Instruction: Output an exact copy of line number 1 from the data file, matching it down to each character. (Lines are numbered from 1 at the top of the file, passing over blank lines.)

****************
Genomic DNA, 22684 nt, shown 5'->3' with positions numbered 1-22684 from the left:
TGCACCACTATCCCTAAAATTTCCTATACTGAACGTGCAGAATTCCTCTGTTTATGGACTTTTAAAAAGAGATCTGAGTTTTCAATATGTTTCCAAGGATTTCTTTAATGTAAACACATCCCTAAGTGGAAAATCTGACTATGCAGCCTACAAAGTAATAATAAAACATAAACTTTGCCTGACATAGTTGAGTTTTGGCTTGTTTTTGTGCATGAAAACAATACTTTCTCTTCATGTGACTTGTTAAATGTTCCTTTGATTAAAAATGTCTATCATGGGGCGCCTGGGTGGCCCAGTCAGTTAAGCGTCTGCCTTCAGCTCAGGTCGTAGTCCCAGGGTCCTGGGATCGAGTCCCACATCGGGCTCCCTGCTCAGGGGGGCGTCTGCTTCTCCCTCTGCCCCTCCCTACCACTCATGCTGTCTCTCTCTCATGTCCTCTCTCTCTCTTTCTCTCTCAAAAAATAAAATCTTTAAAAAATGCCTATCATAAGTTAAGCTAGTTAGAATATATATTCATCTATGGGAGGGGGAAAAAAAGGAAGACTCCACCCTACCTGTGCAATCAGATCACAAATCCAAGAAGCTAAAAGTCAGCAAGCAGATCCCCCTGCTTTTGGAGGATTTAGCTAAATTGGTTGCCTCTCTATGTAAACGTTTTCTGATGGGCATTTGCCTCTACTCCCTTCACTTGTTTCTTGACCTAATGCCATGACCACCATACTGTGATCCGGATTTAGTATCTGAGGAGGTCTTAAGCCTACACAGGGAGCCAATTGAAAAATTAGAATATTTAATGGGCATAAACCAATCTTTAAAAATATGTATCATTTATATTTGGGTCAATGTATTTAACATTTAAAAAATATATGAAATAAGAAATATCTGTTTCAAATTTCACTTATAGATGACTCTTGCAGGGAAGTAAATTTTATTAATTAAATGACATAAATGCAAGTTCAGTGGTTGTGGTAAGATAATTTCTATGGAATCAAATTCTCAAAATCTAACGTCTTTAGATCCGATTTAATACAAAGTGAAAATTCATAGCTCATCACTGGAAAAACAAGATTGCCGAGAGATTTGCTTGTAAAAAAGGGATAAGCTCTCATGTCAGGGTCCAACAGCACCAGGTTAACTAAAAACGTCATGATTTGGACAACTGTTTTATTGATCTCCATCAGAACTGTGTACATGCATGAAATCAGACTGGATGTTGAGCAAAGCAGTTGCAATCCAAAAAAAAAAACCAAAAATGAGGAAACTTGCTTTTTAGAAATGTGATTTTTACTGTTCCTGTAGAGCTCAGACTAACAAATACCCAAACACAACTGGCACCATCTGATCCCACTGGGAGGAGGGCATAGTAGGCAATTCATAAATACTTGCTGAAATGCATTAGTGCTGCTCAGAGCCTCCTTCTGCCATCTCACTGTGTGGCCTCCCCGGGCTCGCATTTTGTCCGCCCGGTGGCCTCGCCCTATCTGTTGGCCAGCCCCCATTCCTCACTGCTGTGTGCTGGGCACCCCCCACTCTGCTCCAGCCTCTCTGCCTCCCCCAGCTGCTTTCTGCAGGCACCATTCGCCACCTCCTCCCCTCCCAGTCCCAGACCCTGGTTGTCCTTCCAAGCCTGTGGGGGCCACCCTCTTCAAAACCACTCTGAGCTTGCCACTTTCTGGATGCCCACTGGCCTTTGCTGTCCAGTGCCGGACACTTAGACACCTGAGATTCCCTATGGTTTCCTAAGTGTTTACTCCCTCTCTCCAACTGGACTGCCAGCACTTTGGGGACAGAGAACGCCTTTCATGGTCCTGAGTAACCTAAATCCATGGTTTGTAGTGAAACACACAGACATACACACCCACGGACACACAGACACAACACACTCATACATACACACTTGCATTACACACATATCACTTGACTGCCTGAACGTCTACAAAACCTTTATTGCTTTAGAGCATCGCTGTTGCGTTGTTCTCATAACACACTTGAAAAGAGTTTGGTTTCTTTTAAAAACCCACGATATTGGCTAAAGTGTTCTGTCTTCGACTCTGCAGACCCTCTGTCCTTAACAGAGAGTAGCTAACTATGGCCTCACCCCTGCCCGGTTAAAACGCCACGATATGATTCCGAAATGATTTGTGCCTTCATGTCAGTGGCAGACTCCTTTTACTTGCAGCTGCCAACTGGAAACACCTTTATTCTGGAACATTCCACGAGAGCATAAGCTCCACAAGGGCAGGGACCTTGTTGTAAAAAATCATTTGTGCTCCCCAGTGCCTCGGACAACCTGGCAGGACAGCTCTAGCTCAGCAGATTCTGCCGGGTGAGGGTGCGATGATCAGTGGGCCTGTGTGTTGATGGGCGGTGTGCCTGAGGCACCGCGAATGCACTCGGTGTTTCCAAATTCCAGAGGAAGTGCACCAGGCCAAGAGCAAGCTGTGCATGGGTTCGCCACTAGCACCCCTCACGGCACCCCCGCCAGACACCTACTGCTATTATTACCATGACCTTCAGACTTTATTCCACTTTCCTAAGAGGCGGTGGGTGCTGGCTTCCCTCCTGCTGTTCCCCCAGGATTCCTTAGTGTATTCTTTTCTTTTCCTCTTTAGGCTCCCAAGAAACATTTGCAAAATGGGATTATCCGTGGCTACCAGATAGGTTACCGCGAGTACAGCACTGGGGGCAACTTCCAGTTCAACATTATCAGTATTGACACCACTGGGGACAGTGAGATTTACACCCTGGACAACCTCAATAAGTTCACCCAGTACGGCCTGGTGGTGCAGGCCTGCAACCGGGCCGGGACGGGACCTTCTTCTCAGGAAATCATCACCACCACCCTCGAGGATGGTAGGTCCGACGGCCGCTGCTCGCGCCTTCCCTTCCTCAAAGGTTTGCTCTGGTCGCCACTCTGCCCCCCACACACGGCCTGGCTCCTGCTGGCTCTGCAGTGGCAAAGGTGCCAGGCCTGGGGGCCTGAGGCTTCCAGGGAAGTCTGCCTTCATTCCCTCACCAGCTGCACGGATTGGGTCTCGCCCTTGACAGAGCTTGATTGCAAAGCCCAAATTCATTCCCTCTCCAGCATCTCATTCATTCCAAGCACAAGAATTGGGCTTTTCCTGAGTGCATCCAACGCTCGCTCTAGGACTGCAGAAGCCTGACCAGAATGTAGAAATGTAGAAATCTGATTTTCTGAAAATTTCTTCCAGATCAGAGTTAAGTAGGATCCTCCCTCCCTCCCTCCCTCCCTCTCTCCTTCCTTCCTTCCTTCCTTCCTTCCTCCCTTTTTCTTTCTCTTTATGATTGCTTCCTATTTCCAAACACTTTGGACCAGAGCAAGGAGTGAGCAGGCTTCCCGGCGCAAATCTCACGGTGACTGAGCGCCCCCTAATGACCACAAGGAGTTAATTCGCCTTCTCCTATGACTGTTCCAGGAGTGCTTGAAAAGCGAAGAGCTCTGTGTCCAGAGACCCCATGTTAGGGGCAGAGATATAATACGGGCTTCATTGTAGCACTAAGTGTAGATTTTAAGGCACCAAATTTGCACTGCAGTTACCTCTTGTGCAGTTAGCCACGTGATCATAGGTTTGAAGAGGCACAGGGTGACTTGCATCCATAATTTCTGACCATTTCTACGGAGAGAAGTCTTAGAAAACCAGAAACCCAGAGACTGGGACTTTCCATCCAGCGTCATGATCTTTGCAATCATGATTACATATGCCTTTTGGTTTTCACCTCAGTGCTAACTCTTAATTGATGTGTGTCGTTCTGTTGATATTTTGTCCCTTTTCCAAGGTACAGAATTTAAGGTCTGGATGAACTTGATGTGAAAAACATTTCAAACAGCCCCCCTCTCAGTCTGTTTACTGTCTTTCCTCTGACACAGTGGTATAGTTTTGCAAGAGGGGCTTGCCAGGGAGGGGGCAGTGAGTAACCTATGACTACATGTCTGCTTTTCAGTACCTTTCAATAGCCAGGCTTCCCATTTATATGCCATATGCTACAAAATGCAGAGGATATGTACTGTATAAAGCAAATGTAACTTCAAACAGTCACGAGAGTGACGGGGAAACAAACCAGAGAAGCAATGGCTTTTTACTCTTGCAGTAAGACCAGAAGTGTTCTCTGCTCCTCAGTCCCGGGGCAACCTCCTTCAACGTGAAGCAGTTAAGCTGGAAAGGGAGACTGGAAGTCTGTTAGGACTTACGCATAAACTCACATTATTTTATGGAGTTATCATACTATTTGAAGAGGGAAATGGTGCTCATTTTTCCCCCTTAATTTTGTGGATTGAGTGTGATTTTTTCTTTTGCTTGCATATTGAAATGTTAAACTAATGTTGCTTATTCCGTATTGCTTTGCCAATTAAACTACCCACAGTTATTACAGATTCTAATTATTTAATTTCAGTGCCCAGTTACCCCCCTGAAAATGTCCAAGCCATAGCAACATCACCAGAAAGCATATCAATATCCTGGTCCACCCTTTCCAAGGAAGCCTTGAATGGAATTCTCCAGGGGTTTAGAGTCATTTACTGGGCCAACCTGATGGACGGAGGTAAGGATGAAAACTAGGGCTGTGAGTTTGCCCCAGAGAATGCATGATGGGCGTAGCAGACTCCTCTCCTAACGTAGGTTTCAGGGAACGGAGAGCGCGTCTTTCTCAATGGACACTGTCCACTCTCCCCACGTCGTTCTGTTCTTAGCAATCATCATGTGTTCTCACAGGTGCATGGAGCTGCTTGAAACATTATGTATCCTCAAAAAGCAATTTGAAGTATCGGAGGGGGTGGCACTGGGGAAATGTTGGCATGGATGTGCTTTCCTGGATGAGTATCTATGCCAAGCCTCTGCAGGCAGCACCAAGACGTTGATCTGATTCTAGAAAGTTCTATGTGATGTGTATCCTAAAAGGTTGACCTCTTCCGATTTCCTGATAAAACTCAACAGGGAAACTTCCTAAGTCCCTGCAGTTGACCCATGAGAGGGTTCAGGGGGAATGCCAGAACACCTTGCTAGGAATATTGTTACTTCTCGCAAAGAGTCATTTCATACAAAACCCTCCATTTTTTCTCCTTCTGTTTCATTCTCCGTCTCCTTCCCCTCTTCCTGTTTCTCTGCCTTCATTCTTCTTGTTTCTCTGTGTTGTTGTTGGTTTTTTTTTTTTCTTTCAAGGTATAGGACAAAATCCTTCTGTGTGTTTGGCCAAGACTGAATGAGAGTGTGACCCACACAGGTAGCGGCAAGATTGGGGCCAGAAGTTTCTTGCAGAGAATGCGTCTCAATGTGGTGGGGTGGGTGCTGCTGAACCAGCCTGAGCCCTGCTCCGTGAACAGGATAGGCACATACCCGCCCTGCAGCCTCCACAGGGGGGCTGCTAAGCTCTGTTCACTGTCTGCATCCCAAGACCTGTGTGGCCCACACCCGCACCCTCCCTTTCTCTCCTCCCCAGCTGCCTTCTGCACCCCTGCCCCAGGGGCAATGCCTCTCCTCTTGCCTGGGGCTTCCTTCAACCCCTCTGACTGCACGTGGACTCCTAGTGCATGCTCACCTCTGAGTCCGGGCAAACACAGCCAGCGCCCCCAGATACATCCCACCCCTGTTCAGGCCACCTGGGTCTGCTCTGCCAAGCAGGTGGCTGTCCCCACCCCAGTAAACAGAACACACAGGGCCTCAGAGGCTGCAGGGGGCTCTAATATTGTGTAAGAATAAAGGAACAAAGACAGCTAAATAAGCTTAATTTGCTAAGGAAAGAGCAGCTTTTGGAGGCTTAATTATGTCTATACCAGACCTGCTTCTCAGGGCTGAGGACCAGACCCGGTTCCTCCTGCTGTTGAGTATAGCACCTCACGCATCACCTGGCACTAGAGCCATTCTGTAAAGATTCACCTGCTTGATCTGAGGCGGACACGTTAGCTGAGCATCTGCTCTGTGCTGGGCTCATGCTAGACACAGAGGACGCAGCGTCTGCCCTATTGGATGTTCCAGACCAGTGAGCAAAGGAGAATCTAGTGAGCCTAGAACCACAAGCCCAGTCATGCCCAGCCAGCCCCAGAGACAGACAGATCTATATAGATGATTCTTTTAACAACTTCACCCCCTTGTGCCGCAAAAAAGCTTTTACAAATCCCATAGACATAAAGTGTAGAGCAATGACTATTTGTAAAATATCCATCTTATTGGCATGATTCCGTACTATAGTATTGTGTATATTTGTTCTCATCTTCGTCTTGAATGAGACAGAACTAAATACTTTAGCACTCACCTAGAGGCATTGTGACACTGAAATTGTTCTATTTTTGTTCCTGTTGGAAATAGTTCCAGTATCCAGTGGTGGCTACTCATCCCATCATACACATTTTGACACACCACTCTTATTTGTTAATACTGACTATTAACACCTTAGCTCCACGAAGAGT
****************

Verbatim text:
Genomic DNA, 22684 nt, shown 5'->3' with positions numbered 1-22684 from the left: